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Sequencing risk: the order things

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As financial advisers, we talk a lot about risk, so what is sequencing risk? Let’s begin with an example…

Wayne and Chris each contribute $20,000 per year to their superannuation funds for 10 years. They both earn an average return of 5% per annum, after tax and fees, and from Years Two to Nine they earn identical returns each year. The only difference is that Wayne’s portfolio returns 8% in the first year and -8% in the last year; whereas Chris’s returns are -8% in Year One, and 8% in Year Ten. This doesn’t seem like much of a change, yet Chris ends up with a balance of $290,514 compared to Wayne’s $252,177[1]. That’s a substantial difference of $38,337, or 13% less.

This simple example demonstrates that it isn’t just the average of annual returns that matter; of equal importance is the sequence in which those returns occur. Not surprisingly this is called sequencing risk.

The sequence of returns isn’t an issue with a lump sum investment. It’s only of concern when regular contributions and withdrawals are being made. And in the drawdown phase, such as in retirement, positions are reversed. Imagine that Wayne and Chris both invest the same lump sum into a pension and withdraw $20,000 each year. If they each experience the same sequence of returns as in the first example, this time Wayne is better off by $38,337 after 10 years.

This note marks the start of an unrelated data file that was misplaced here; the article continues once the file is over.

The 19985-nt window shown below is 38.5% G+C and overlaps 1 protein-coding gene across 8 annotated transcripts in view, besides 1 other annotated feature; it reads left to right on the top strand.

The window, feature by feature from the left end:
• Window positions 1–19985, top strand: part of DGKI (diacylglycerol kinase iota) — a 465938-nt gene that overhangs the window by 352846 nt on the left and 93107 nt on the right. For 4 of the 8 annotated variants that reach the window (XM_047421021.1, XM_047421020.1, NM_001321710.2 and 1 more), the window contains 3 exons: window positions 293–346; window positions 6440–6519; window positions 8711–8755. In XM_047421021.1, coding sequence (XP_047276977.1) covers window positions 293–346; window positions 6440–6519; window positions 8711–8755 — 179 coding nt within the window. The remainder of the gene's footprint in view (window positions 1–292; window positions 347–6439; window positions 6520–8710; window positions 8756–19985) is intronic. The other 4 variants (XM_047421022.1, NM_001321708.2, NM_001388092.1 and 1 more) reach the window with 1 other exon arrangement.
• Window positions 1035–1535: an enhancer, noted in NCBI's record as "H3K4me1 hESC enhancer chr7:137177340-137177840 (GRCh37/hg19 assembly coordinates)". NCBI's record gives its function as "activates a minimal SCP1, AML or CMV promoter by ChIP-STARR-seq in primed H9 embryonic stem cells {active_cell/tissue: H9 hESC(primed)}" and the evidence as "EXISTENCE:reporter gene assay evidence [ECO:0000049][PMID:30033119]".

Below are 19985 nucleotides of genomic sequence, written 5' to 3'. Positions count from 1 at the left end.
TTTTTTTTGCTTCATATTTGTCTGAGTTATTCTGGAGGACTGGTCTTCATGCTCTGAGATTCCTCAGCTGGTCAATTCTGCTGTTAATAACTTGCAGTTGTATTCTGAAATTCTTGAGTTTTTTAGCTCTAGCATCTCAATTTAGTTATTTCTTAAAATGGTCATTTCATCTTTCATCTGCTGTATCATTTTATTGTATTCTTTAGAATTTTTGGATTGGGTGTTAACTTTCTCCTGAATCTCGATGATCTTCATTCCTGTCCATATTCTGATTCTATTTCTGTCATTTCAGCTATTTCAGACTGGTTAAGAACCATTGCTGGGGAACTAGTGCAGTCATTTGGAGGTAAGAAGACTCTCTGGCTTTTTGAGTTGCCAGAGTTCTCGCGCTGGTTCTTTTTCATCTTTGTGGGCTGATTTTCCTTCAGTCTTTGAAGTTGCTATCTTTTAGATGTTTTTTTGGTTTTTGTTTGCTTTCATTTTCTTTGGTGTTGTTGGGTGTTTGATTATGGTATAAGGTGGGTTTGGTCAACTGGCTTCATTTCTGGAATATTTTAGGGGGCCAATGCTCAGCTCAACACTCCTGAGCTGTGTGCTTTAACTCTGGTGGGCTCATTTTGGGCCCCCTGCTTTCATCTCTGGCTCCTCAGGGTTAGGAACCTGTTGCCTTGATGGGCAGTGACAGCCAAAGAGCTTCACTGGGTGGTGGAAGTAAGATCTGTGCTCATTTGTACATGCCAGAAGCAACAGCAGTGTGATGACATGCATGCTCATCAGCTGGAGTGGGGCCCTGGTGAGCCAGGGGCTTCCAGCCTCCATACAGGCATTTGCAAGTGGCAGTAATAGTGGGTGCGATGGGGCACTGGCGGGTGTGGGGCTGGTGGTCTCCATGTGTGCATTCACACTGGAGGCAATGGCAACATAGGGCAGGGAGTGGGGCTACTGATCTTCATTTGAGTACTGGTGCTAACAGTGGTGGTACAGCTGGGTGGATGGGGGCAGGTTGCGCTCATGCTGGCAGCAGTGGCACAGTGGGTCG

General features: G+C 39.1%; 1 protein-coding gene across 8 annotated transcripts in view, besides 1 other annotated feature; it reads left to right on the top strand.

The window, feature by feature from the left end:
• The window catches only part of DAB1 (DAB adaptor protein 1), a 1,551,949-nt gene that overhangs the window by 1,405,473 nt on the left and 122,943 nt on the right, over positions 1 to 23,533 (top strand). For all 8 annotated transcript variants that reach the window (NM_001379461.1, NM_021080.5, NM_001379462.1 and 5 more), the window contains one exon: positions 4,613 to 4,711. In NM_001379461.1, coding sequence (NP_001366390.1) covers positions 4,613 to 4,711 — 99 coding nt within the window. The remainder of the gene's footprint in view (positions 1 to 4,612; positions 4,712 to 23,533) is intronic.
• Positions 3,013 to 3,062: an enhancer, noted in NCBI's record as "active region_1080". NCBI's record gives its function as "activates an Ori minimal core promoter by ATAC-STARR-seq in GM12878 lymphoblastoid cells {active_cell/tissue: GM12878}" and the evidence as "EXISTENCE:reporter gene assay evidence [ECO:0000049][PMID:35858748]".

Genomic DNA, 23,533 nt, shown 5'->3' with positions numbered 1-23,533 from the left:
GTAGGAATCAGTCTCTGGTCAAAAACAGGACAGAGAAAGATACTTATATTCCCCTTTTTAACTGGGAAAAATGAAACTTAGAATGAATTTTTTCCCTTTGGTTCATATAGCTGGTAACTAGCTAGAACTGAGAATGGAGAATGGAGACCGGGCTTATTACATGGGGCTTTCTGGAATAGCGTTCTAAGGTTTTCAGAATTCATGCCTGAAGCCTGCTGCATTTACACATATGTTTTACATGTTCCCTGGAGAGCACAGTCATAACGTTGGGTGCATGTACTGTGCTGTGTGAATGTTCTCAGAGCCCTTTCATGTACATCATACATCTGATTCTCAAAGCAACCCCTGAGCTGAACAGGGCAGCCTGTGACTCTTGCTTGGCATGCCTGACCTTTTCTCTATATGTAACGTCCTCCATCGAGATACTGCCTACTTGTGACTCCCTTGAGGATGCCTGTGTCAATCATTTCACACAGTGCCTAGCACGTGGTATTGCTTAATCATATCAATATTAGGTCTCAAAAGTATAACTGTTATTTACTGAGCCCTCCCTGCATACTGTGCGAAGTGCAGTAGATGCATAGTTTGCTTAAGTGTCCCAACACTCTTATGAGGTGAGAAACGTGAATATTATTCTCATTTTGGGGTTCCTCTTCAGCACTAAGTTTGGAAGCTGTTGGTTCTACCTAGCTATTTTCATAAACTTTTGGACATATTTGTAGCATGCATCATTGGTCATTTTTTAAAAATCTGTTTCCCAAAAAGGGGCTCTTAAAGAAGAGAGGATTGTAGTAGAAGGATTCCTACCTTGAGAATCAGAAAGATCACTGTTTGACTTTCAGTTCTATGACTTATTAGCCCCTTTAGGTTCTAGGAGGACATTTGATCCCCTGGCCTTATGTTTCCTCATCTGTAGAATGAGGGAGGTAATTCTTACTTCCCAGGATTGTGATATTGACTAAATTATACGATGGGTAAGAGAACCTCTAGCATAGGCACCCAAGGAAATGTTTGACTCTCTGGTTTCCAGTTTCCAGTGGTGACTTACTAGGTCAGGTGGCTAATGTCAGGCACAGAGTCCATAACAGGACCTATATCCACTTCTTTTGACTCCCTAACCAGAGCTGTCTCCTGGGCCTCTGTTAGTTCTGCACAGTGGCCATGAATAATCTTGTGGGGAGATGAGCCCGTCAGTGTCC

Dealing with the real world

This may make it appear that with sequencing risk what you lose on the way in, you gain on the way out, but history is unlikely to repeat itself exactly. What is clear is that:

  • Poor portfolio performance at the end of an accumulation phase can be more damaging than poor performance at the start.
  • In the drawdown phase, good returns late in life may not make up for a poor start.

Both points suggest that risk should be reduced well ahead of retirement. For example:

  • Don’t carry any more risk than is necessary. During the accumulation phase, if you reach a point where your savings will allow you to meet your needs with a conservative investment portfolio, consider dialling down the risk.
  • Start early. The sooner you start and the more you are able to save in the early years of preparing for your retirement, the sooner you will be able to reduce your exposure to sequencing risk.
  • Build a cash reserve. Aim to have three to five years’ worth of pension payments in the cash component of your superannuation savings by the time you retire. This can reduce the need to sell shares or property during any market downturns.

Achieving the right balance

Reducing sequencing risk usually involves allocating a larger proportion of the investment portfolio to cash and fixed interest. The potential downside of this option is increasing longevity risk – outliving your savings. If sequencing risk catches you out, the alternatives may be to work longer or reduce your living standards.

Investment risk management is a fine balancing act. The right strategy depends very much on individual circumstances. Your licensed financial adviser will be able to assess your situation and develop a risk management strategy that’s right for you.



[1] Results vary significantly depending on specific annual returns.

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